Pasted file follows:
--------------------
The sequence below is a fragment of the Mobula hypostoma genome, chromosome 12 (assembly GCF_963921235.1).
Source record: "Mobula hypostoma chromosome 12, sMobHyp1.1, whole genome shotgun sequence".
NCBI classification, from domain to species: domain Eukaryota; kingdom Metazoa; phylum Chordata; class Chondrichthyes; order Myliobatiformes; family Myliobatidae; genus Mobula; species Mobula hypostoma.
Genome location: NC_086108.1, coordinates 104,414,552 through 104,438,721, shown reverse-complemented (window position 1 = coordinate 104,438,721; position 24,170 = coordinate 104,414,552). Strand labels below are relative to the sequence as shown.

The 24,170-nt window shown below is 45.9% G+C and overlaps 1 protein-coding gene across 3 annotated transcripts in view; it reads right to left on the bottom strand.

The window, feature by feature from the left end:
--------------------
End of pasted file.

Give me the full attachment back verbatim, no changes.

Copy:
The sequence below is a fragment of the Mobula hypostoma genome, chromosome 12 (assembly GCF_963921235.1).
Source record: "Mobula hypostoma chromosome 12, sMobHyp1.1, whole genome shotgun sequence".
NCBI classification, from domain to species: domain Eukaryota; kingdom Metazoa; phylum Chordata; class Chondrichthyes; order Myliobatiformes; family Myliobatidae; genus Mobula; species Mobula hypostoma.
Genome location: NC_086108.1, coordinates 104,414,552 through 104,438,721, shown reverse-complemented (window position 1 = coordinate 104,438,721; position 24,170 = coordinate 104,414,552). Strand labels below are relative to the sequence as shown.

The 24,170-nt window shown below is 45.9% G+C and overlaps 1 protein-coding gene across 3 annotated transcripts in view; it reads right to left on the bottom strand.

The window, feature by feature from the left end: